Correlation "Distances" and
Earl F. Glynn
A recent posting by Robin Hankin to the R-News mailing list provided some details. The CorrelatedXY function below creates the specified pairs, N, of normal random values with given mean and variance, but with a specified correlation, too:
Let's now create six sets of correlated, normally-distributed values with these parameters:
Let's set this random number seed so this experiment is repeatable.
The following may seem a bit obscure but is not. The Raw matrix is initialized to be N pairs of random values that have correlation 0.0 with each other. The for loop then adds another N pairs of random values (using cbind) as columns to the matrix. The sets have the approximate correlations: -0.2, +0.4, -0.6, +0.8, -1.0:
Column names are assigned to the Raw data matrix. The prefix "P" is for "Plus" and "M" is for "Minus" correlation. The value 00 means a correlation of 0.0, the value 02 means a correlation of 0.2, ..., the value 10 means a correlation of 1.0. The "A" and "B" suffixes are used to distinguish the pair of values in each set:
# Look at correlation matrix
The values in bold above show the assigned correlation values are approximately correct and the rest of the data is not correlated:
A "map" of the correlation matrix can be created by assigning a color to each cell of the matrix:
The 1st, 3rd and 4th methods above were suggested in a Dec 28 posting to R-Help. The 2nd method is suggested as part of R's ?dist help, which is likely used to rescale the 1st method to always have values from 0.0 to 1.0 instead of 0.0 to 2.0.
Here's the R code that creates a distance matrix from 1-Correlation as the dissimilarity index:
Note the as.dist function is used here to assign the correlation values to be "distances". (In some cases, you may want to use the dist function to compute distances using a variety of distance metrics instead.)
>round(distance, 4) P00A P00B M02A M02B P04A P04B M06A M06B P08A P08B M10A P00B 0.9678 M02A 1.0054 1.0349 M02B 1.0258 1.0052 1.2106 P04A 1.0247 0.9928 1.0145 0.9260 P04B 0.9898 0.9769 0.9875 0.9855 0.6075 M06A 1.0159 0.9893 1.0175 0.9521 0.9266 0.9660 M06B 0.9837 0.9912 1.0124 1.0402 1.0272 1.0367 1.5693 P08A 1.0279 1.0303 0.9865 0.9748 1.0184 1.0452 0.9799 1.0400 P08B 1.0248 1.0299 0.9717 0.9673 1.0048 1.0329 1.0280 0.9907 0.2158 M10A 0.9850 0.9603 1.0246 0.9708 1.0231 0.9771 0.9916 1.0168 0.9722 0.9525 M10B 1.0150 1.0397 0.9754 1.0292 0.9769 1.0229 1.0084 0.9832 1.0278 1.0475 2.0000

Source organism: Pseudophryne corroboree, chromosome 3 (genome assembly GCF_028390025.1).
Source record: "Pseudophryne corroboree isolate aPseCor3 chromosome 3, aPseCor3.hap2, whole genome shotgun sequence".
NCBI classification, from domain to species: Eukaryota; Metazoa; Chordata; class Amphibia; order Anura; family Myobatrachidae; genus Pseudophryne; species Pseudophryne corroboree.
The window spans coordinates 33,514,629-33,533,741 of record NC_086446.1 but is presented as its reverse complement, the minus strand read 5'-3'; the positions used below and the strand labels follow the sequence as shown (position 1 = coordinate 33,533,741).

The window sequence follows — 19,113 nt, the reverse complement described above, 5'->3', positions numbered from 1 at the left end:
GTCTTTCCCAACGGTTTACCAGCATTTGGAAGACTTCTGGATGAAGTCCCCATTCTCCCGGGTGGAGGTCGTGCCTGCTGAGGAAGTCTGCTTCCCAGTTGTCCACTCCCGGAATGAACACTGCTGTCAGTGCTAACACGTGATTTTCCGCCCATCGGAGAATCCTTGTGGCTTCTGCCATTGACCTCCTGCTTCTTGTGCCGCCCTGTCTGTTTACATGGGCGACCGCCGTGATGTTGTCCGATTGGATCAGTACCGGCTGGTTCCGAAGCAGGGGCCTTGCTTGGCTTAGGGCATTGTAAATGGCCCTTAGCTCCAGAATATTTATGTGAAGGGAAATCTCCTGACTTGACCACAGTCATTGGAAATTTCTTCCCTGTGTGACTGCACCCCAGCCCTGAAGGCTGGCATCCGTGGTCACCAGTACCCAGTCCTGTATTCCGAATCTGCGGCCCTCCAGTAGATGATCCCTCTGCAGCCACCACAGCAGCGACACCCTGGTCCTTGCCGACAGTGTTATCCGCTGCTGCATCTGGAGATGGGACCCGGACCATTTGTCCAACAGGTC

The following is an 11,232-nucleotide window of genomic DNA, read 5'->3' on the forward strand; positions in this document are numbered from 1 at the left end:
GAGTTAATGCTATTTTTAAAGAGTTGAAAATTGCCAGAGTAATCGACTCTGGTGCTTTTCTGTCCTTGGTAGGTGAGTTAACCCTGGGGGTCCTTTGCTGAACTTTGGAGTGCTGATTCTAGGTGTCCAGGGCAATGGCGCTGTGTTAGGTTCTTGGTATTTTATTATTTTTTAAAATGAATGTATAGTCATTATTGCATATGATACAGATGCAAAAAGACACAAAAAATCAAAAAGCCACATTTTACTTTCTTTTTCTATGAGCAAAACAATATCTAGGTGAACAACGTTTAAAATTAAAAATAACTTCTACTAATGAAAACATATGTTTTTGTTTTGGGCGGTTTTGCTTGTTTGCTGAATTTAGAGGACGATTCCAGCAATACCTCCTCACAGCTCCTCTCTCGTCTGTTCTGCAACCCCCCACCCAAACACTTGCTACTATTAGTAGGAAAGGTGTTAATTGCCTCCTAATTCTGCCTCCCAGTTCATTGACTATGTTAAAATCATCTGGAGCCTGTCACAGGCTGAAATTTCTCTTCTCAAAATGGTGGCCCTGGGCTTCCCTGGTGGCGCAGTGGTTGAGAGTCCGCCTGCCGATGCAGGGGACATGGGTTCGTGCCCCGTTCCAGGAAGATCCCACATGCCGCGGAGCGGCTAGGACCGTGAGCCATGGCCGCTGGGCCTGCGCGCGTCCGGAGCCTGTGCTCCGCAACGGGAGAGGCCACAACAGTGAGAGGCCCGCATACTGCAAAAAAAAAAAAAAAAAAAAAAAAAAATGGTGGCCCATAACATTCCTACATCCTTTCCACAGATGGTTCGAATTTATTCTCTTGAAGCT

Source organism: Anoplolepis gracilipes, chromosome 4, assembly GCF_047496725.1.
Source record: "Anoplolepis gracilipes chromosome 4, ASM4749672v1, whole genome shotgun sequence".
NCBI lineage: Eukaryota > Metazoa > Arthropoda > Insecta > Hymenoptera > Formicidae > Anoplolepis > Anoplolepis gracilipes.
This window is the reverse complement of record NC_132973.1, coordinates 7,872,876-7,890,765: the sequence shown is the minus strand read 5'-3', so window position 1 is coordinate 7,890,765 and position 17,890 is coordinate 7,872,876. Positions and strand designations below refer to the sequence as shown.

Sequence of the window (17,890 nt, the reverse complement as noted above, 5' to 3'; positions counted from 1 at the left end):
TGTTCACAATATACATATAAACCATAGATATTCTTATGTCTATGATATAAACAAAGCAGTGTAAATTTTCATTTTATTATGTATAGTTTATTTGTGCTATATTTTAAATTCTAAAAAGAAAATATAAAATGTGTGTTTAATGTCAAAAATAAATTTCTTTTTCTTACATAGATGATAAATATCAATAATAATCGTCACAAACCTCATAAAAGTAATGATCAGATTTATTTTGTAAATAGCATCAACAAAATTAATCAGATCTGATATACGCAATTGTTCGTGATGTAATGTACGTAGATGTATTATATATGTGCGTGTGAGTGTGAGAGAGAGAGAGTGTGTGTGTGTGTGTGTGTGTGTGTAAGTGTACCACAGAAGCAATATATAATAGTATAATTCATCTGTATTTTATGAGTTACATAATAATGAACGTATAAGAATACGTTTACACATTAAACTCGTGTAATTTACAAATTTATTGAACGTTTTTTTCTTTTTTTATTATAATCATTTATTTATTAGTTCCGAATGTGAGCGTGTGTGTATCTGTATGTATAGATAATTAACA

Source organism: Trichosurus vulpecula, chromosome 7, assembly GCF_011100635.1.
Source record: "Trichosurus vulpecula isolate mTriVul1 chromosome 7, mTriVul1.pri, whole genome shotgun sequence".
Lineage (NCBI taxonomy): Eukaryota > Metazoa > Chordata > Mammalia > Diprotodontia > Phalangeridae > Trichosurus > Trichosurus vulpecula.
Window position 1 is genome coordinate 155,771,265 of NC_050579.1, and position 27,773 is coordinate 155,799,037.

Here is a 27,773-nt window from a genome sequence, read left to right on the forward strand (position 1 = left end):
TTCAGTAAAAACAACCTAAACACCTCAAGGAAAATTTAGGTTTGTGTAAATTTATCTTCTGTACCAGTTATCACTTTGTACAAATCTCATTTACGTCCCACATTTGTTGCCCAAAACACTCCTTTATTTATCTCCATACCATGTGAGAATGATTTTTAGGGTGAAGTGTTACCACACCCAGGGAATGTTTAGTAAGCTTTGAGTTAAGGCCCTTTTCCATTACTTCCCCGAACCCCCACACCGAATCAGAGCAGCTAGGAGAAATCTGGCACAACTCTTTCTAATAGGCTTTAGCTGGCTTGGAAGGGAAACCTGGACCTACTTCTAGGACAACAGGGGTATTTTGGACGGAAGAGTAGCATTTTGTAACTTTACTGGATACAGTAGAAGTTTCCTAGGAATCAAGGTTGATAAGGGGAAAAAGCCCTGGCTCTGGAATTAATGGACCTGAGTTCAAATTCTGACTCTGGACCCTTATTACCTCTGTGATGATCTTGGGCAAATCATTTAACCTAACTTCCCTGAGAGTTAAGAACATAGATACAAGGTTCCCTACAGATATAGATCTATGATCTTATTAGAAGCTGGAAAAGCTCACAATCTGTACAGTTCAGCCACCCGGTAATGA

The hierarchical clustering function, hclust, expects a dissimilarity matrix. The plot function knows how to plot a dendrogram from hclust's result
The results for this simple dissimilarity index are not good. In particular, the values with a correlation of -1.0 are grouped incorrectly (M10B with M02A, and M10A with P00B).
As expected, the second method only changed the scaling and did not affect the clusters:
The R cluster package provides an alternative "agnes" function (agglomerative nesting) for plotting dendrograms:
"agnes" can work with a dissimilarity matrix, like hclust, or can manipulate raw data directly if the the parameter diss = FALSE.
The "banner" plot is explained under ?plot.agnes:
The agglomerative coefficient is explained under ?agnes.object:
The usefulness of the agglomerative coefficient is not clear from this brief exercise.
The dendrograms from hclust and agnes look similar but are slightly different. There is no single "correct assignment" of the order of the clustered objects. While agnes put the two "random" variables together (P00A and P00B), hclust randomly associated them as being "closer" to other clusters. The "pvclust" package below tries to improve on this by assigning probabilities to the various clusters.
In addition to agnes, the R "cluster" package provides an alternative "pam" (partitioning around medoids) function for partitioning the data. For example:
See ?pam.object for details.
Yet another hierarchical clustering alternative is provided by the Hmisc package:
The results of the Hmisc varclus function are rougly similar to the results from hclust with a dissimilarity measure 1-Abs(Correlation).
The pvclust site gives this information about how to interpret the AU and BP p values above:
The pvrect function can be used to automatically highlight significant clusters.
The dendrogram above was created using the "abscor" method, i.e., the dissimilarity measure 1-Abs(Correlation). If the simpler "correlation" method is used, only two clusters are found to be significant:
Dendrograms for the same data can be presented in a vareity of ways. The computational-intensive bootstrap procedure is useful to assess the uncertainty in hierarchical clustering.
Download: R code to reproduce the above figues
29 Dec 2005